Growing Organic Heirloom Vegetables
Growing organic is not a new concept. Farmers have been doing it for centuries. Before WWII, there were no such things as chemical fertilizers, or insecticides.
After WWII, there was a surplus of chemicals that they had used during the war, and needed a way to use them.
Someone had the bright idea of using them as insecticides. Remember, these chemicals were originally meant to kill. They were not meant to be used in gardens across the U.S.
Before WWII, farmers for centuries used the rotation method as one way to stave off disease. By rotating crops each year or so, it helped cut down on diseases in the soils, and in the crops. Each crop has a different benefit to the soil. For example, beans and clover add nitrogen to the soil.
Heirloom vegetables are also known as old fashioned or vintage vegetables. They are vegetables grown from seeds that have been passed down from one generation to the next. Heirloom varieties are open pollinated, which means they are pollinated by insects or the wind, and will produce “true” the following season if seeds are saved. True means that the offspring will be the same as the parent.
Hybrids came into existence in part as the U.S. grew. A hybrid is an intentional cross between two varieties to capture the best characteristics of the two different varieties. If a hybrid plant is allowed to open pollinate, and the seed saved, the offspring will bear little resemblance to the parent plant. Because of this characteristic, varieties can be patented by seed companies, and gardeners have to buy new seed every year instead of saving their own.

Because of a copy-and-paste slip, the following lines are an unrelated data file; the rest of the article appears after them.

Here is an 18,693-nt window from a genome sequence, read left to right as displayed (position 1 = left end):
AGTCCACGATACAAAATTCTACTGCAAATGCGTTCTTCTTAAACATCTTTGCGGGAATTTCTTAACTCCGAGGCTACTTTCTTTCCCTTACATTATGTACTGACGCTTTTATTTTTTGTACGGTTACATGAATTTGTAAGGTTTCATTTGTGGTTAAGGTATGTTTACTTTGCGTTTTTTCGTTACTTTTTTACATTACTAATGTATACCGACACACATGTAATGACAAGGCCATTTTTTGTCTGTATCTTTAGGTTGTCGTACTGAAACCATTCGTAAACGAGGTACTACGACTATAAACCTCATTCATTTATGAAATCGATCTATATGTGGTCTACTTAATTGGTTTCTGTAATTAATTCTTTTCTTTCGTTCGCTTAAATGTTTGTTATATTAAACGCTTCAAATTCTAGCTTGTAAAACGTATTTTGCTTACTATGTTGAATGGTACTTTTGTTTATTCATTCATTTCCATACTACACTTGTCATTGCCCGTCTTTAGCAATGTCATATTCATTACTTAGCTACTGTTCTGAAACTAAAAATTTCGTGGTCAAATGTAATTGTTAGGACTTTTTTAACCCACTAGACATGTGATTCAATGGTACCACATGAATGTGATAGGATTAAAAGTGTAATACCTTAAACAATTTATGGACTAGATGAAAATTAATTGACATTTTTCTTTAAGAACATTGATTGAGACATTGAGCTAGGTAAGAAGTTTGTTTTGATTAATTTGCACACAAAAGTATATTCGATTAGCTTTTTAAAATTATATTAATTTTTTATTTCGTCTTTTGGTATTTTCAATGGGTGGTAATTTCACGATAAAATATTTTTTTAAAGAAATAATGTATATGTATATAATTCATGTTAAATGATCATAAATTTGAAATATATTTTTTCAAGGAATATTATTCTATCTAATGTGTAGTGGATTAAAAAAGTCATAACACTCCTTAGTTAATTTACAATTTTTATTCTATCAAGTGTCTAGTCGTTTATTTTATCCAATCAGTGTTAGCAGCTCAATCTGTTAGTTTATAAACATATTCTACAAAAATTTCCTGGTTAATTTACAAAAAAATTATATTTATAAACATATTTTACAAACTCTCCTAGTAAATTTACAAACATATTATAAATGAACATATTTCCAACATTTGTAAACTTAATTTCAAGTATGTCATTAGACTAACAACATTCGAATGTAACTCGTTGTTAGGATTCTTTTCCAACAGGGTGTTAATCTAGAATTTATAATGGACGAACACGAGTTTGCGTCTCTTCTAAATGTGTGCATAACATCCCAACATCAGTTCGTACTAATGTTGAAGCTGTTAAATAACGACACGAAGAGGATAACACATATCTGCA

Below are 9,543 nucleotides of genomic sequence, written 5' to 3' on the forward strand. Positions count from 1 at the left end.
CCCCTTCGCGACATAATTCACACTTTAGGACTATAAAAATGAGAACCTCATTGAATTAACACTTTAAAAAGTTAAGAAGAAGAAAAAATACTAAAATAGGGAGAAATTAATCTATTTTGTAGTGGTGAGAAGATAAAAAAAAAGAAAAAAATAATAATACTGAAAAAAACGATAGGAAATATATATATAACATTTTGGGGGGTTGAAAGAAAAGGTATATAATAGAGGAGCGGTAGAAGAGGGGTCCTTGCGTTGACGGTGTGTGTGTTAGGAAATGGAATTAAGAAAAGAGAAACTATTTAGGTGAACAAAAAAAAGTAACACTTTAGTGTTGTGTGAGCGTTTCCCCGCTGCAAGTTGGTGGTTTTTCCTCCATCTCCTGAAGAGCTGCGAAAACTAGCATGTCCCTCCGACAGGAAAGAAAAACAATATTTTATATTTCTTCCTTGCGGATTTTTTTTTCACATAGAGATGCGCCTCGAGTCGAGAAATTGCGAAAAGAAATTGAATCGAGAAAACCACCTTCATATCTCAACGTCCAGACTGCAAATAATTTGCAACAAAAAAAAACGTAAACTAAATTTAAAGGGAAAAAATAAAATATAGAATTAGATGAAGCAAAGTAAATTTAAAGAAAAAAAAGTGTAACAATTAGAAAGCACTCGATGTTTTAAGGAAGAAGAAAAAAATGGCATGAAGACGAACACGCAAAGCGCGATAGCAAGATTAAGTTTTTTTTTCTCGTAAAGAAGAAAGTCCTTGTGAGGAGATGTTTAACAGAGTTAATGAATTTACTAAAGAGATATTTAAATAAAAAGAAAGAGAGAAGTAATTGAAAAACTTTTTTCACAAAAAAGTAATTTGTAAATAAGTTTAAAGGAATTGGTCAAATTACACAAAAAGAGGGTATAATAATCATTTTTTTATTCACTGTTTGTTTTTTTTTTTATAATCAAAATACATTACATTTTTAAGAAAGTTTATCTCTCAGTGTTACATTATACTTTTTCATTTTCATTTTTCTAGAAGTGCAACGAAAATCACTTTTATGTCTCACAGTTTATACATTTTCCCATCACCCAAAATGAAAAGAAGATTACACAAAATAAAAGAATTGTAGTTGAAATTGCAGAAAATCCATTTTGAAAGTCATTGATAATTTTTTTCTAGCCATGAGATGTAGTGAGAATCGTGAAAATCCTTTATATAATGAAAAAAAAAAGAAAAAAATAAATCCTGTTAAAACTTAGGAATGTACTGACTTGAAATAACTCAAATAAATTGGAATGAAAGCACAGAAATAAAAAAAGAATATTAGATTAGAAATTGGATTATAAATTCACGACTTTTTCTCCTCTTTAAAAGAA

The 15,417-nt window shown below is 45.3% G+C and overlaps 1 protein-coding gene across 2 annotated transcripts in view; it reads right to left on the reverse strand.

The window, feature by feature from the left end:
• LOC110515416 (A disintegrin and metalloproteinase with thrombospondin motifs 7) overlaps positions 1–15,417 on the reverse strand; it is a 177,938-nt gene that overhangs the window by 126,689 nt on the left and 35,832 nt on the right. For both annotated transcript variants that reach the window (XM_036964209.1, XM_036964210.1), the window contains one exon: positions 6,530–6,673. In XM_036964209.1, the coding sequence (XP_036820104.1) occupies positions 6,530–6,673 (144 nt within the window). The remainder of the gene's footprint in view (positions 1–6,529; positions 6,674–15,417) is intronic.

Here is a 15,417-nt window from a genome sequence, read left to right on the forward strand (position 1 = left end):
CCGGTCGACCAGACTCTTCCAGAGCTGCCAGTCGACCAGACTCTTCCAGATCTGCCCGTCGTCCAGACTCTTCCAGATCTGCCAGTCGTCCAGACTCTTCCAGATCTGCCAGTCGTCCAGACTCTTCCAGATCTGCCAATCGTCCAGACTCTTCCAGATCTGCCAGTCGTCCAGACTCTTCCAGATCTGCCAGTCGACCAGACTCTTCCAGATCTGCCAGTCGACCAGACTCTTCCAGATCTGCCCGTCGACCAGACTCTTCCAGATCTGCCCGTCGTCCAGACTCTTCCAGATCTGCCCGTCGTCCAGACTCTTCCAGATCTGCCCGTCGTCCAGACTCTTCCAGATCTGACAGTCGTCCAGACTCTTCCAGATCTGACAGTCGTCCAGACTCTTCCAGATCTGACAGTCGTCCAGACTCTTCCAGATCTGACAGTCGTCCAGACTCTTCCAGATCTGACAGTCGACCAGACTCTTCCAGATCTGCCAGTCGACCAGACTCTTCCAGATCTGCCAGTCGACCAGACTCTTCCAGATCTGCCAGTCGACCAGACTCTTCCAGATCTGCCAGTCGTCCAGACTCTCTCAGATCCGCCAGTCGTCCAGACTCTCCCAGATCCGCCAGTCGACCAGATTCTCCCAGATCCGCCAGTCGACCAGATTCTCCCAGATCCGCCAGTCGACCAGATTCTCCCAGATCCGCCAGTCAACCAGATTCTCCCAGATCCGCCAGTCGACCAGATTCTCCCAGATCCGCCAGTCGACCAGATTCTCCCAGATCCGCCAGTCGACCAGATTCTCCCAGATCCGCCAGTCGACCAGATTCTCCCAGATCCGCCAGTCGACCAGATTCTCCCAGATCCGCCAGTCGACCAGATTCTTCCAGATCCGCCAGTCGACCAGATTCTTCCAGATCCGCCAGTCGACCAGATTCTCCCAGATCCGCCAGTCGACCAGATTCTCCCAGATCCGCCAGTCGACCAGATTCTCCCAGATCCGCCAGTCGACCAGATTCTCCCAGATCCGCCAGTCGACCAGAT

As the country grew after WW II, consumers wanted bigger and better. Farmers and growers needed a way to be able to transport their produce to a further distance, while still remaining fresh, and not bruised or have them rot.
Although, the consumers may have gotten bigger, they did not necessarily get better. The new hybrid produce didn’t have as much flavor, some nutrients got lost, and you could no longer seed save for the next year’s crop. People didn’t seem to care, as it was more convenient. Buying from local farms was starting to wane, and these farmers had to choose between going under or joining the band wagon. Most joined in and grew hybrids.
While hybrids became the norm in grocery stores across America, vegetables that we now know as heirlooms were becoming a thing of the past. It is now seeing a come back across the U.S., Canada, and the U.K.
By planting heirloom veggies and saving the seed you will be helping to safeguard the genetic pool of our vegetables of old—and hence the food supply of our future generations.